Genomics England has announced it will partner with Illumina, a US-based manufacturing and service company providing automated DNA sequencing, to sequence up to 300,000 whole genomes over the next five years, with an option to increase the number to 500,000.
The partnership builds on the 100,000 Genomes Project, which was successfully completed by Genomics England in partnership with Illumina in December 2018. Genomics England was specifically founded by the UK Department of Health and Social Care to run the 100,000 Genomes Project. The project previously established protocols for consent from patients with rare genetic diseases and cancer, tissue sample requirements, standardised DNA sequencing, data analysis and reporting.
The new collaboration is set to analyse further samples from NHS patients with rare diseases to support diagnosis and improve treatment options. The clinical samples will be provided through the NHS Genomic Medicine Service. It is expected that the number of diseases eligible for sequencing will expand over time. Additionally, Genomics England will provide sequencing samples for research purposes.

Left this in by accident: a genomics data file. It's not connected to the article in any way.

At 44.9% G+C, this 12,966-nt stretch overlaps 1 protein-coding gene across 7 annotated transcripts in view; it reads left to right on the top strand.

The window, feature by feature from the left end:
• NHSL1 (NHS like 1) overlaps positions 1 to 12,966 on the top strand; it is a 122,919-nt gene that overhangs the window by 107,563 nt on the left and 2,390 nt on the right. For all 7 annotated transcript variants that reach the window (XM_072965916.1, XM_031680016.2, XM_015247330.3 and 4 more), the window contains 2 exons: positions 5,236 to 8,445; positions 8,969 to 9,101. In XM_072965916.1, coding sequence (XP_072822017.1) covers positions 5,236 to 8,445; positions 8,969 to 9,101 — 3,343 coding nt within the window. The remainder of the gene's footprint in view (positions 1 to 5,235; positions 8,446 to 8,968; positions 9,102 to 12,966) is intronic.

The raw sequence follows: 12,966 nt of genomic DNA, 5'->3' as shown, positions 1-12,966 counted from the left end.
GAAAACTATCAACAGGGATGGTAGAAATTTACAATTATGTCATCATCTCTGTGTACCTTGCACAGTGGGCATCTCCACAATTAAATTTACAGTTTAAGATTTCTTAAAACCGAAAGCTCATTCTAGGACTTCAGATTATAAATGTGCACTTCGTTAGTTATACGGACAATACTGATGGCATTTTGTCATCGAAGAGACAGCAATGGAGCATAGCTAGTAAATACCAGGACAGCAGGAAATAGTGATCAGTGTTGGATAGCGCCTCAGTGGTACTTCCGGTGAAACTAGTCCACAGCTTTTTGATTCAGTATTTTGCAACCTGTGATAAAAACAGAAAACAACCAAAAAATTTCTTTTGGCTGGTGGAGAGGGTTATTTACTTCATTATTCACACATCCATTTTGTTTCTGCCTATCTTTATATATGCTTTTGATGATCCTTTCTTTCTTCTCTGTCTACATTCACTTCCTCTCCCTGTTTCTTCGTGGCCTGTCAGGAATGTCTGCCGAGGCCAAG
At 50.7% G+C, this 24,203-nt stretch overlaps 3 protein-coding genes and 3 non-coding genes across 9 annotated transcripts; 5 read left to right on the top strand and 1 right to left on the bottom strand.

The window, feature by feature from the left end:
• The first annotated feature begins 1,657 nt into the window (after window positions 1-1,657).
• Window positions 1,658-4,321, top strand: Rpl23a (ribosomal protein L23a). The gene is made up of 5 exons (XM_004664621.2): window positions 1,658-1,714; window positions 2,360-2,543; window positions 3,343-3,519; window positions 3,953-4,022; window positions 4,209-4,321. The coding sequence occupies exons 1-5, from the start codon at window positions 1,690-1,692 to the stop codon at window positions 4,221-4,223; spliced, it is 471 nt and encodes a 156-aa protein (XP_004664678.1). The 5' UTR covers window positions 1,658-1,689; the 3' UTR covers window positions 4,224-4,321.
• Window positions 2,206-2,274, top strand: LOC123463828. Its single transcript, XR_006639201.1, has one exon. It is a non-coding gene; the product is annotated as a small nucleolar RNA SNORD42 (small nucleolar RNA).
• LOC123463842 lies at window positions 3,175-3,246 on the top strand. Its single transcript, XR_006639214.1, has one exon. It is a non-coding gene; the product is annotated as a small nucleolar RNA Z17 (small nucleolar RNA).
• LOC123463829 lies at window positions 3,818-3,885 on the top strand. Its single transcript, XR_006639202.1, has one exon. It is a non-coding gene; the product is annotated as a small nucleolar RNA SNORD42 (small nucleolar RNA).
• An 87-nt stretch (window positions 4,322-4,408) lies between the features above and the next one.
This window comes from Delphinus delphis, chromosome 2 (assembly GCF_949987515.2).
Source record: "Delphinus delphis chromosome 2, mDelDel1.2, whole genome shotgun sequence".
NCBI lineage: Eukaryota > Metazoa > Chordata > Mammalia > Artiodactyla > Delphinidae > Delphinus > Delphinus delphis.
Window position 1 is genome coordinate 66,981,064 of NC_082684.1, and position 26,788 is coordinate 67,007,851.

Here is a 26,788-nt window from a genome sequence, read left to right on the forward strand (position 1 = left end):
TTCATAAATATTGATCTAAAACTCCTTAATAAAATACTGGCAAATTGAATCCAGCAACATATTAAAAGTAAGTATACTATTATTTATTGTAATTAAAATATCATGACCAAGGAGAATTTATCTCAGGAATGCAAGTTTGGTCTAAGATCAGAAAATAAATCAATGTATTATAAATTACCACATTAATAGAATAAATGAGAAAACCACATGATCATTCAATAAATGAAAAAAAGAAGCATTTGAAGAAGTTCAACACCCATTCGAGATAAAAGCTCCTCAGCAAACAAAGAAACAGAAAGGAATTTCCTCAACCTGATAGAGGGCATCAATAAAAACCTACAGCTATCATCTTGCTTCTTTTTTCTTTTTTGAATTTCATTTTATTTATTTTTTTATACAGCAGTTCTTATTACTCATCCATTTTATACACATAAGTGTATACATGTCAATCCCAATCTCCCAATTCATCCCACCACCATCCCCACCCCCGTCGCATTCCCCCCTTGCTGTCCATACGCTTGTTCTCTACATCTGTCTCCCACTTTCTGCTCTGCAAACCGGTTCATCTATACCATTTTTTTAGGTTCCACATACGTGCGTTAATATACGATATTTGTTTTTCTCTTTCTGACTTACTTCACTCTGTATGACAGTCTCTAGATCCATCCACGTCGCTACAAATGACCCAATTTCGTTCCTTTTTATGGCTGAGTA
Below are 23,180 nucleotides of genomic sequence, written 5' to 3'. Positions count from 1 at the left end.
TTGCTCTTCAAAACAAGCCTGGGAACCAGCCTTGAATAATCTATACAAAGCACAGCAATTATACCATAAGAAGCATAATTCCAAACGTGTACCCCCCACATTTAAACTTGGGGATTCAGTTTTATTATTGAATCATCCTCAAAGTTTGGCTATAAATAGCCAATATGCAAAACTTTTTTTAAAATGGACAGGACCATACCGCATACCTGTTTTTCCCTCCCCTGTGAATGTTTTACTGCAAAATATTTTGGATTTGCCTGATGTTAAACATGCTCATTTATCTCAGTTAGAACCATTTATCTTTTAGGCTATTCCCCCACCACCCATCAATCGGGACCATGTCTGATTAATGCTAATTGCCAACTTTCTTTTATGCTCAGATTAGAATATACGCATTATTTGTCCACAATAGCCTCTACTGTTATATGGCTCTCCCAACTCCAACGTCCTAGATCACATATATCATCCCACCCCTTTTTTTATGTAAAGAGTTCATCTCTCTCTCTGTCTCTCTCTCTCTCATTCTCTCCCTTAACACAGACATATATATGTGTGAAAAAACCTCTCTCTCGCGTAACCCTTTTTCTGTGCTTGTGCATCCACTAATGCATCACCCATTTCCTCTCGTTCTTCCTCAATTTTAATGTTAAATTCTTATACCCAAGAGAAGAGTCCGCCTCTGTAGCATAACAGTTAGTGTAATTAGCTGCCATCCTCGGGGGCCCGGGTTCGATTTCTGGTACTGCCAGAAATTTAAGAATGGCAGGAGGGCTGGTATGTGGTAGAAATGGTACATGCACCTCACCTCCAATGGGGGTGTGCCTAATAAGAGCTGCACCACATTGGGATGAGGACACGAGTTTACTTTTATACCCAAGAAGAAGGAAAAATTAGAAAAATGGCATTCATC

The project also supports the ambition voiced by health secretary Matt Hancock to analyse up to five million genomes by 2024 in the hopes of the UK maintaining its position as a global leader in the field of genomics.
'The introduction of whole genome sequencing as part of routine clinical care...represents a step change in the genomic testing available on the NHS' said Professor Sue Hill, chief scientific officer for NHS England. She continued: 'This will enhance our ability to fully embrace all aspects of personalised medicine from predictive prevention to more precise diagnosis and targeted treatment for better outcomes.'
Sequencing will be undertaken by Illumina Laboratory Services in Cambridge, UK. In October 2019 is was announced that UK Research and Innovation would allocate £200 million to sequence 500,000 human genomes to better understand, treat and prevent severe diseases, such as cancer and dementia.
Dr David Bentley, chief scientist at Illumina said: 'Building on the highly innovative and successful 100,000 Genomes Project, we're delighted to move to the next phase of working with Genomics England, and now also with the NHS, to help transform England's healthcare service into the first in the world to benefit from routine whole genome sequencing.'
The sequencing service is expected to start in April of this year. Illumina said it will not store any patient samples or data.